So I thought I was successful, so I did a reboot … when I got a smash hit in my face.
The installed Haiku could not booted. The most of hpkg files were missing. There was a Haiku live image as well in the first partition - that was also full empty related packages … even the full home directory was missing there. It was also a spare for me to keep favorite settings. Fortunately the settings I had in install partiton that remained with home directory.
After some big sucks I could got to install a 64bit Haiku finally instead of Haiku 32bit - I intended it for a spare drive to have a clean installer that fast and there is 14 GB instead of 1.4 GB live system.
I bult this instead of live image to have a smaller test instance of Haiku on the same thumb drive as where the main install - that there would be a bigger space about 100 GB as it is a 128 GB USB 3.0 thumbdrive.
The newer problems starts here. I could not

cloned the installed Haiku 64bit using dd command with help of DVD Haiku live … because some USB errors.
Sometimes could not read the input file (so the source drive) but with checkfs the affected BFS was healthy.
Sometimes I was reading timeouts in syslog about usb disk.

→ not even install it to the 128 GB pendrive from the 32bit pendrive - I can prepare the partitions , filesystems successfully, could copy all files onto ‘haiku esp’ from installer’s ‘haiku esp’ partition … but when I start installing finally
the copying files interrupts … ALWAYS … at one of the files.
I got
Bad file descriptor just as from DVD installer media
General fault
error messages.

Sometimes I checked both BFS filesystem before, but install interrupts ALWAYS.

And before someone suggest to download 64bit iso again - I did it.
I made an USB installer media first onto 128 GB pendrive using dd command from that ISO file.
From that cloned installer I installed the 64bit Haiku install onto another 32 GB pendrive.
I wanted to keep this pendrive to have a spare, healthy install drive that would remain on R1B4 as its first released and a source of cloning it - again, instead of installation I had many problems with it earlier. (Some failures needed learnig curves due to EFI, for example, but EFI was not about installation but booting after that.)
Cloning failed (more times, several attempts I made),
install back to 128 GB test partition and main partition always failed.
This way I started to use this primarily spare drive purpose install – after I became badly mad furious
It does not fit to that way I want to live right now, so honestly came up into my mind … I would freeze Haiku and experiences with it a little bit.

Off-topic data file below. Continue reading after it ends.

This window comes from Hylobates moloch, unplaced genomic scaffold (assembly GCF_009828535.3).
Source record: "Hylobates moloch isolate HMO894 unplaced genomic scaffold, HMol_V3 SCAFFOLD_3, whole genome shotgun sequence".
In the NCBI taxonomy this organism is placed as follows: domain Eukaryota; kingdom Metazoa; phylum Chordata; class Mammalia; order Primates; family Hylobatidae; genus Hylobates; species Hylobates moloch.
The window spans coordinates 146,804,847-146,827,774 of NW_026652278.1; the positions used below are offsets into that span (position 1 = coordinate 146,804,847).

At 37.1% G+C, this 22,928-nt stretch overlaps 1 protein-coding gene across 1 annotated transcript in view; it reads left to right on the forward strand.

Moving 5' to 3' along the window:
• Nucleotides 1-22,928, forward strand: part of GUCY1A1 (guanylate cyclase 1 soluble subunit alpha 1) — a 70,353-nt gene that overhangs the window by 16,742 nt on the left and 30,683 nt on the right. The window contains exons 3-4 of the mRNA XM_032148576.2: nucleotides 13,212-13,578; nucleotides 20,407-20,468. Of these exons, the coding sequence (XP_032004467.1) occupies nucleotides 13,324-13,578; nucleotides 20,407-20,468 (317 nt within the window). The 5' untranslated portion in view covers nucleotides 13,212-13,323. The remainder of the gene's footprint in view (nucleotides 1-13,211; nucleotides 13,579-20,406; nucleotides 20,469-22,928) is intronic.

Iinstalled Haiku R1B4 64bit from one USB pendrive to another USB pendrive happened
only once successfully
Every other attempts failed as just before - I used available ports in multiple combinations, I checked filesystem health, dongle insertion … I had not give up, I checked syslog messages.
It is just copying files from one USB drive - both filesystem is BFS … and fails … ununderstable
I was terribly mad (that’s when you shout and would use and axe too :stuck_out_tongue: )

It should work , but it just does not workthat way it expected to do … even for “an experienced computer user”.

sure there is… just install the packages from the previous state
That is, tell pkgman to install the package from the previous state, by pointing at it
pkgman install /path/to/previous/hpkg

Thanks @nephele ,

Next time I will try out this tip. :j

Don’t forget to deactivate Haiku repo after that. Otherwise when you will run SoftwareUpdater, it will propose the update of Haiku packages and since you can’t chose…

Exactly, I think we need to emphasize here that Haiku does have a wonderfully designed, consistent native API and UI toolkit based on the principles of loose coupling, asynchronous multi-threading and messaging with a slick and responsive look&feel.

This should be the preferred way for writing Haiku apps, as it uses the full potential of Haiku and its unique features.

Everything else should be used for enabling ports, writing simple apps and quick solutions, command line apps, prototypes, or for integration of external services (i.e. using an official Python library to access some web API etc.).

That’s at least my take on this as it would avoid Haiku becoming more and more mix and match, loosing its streamlined uniform appeal.
We should take a page from Apple here, as they care a lot about this and they managed to keep MacOS distinctive and clean, usable and pretty this way.

1 Like